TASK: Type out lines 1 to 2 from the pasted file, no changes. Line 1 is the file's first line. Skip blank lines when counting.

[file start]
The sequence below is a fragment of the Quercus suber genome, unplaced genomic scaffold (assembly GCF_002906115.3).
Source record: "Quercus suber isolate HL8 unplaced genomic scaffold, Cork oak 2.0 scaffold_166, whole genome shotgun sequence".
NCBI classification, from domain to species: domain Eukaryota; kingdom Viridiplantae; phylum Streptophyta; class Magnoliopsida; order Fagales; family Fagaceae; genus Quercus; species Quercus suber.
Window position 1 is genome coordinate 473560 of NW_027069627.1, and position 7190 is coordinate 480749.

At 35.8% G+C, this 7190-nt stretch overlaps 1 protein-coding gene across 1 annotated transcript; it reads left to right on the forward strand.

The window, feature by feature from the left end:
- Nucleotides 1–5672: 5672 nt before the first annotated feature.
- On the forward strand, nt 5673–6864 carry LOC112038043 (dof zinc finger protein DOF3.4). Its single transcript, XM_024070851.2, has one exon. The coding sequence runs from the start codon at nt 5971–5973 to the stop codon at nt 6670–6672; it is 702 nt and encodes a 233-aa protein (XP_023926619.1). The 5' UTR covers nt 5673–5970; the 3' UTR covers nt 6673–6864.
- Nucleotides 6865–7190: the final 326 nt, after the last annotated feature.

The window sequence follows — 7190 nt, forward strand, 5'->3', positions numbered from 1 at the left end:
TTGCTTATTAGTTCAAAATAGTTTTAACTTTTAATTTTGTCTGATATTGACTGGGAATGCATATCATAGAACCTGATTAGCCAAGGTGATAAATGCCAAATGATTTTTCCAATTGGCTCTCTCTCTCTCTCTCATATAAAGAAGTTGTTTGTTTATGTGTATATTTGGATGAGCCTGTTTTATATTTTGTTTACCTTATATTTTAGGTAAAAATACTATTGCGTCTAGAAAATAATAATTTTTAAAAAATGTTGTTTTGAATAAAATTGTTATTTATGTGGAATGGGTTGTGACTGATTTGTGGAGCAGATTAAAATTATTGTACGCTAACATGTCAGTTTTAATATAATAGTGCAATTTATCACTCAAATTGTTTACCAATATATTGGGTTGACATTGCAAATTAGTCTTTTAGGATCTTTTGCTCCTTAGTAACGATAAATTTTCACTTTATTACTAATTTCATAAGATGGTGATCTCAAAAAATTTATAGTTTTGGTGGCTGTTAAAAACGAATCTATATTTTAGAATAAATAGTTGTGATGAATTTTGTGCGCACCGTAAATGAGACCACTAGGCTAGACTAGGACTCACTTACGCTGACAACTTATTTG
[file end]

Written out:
The sequence below is a fragment of the Quercus suber genome, unplaced genomic scaffold (assembly GCF_002906115.3).
Source record: "Quercus suber isolate HL8 unplaced genomic scaffold, Cork oak 2.0 scaffold_166, whole genome shotgun sequence".